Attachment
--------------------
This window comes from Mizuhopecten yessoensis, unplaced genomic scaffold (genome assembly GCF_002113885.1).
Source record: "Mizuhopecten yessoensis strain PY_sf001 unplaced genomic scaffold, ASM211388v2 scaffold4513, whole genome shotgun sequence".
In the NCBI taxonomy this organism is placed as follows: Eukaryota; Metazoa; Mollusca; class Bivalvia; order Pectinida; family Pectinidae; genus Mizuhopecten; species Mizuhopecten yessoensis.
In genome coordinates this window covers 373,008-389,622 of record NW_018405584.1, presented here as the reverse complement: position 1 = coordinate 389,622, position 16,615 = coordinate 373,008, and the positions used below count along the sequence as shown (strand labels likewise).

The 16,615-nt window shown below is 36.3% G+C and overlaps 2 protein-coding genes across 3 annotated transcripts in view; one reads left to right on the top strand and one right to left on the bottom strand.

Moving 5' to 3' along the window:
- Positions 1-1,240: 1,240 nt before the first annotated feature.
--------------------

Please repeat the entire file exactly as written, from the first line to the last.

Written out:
This window comes from Mizuhopecten yessoensis, unplaced genomic scaffold (genome assembly GCF_002113885.1).
Source record: "Mizuhopecten yessoensis strain PY_sf001 unplaced genomic scaffold, ASM211388v2 scaffold4513, whole genome shotgun sequence".
In the NCBI taxonomy this organism is placed as follows: Eukaryota; Metazoa; Mollusca; class Bivalvia; order Pectinida; family Pectinidae; genus Mizuhopecten; species Mizuhopecten yessoensis.
In genome coordinates this window covers 373,008-389,622 of record NW_018405584.1, presented here as the reverse complement: position 1 = coordinate 389,622, position 16,615 = coordinate 373,008, and the positions used below count along the sequence as shown (strand labels likewise).

The 16,615-nt window shown below is 36.3% G+C and overlaps 2 protein-coding genes across 3 annotated transcripts in view; one reads left to right on the top strand and one right to left on the bottom strand.

Moving 5' to 3' along the window:
- Positions 1-1,240: 1,240 nt before the first annotated feature.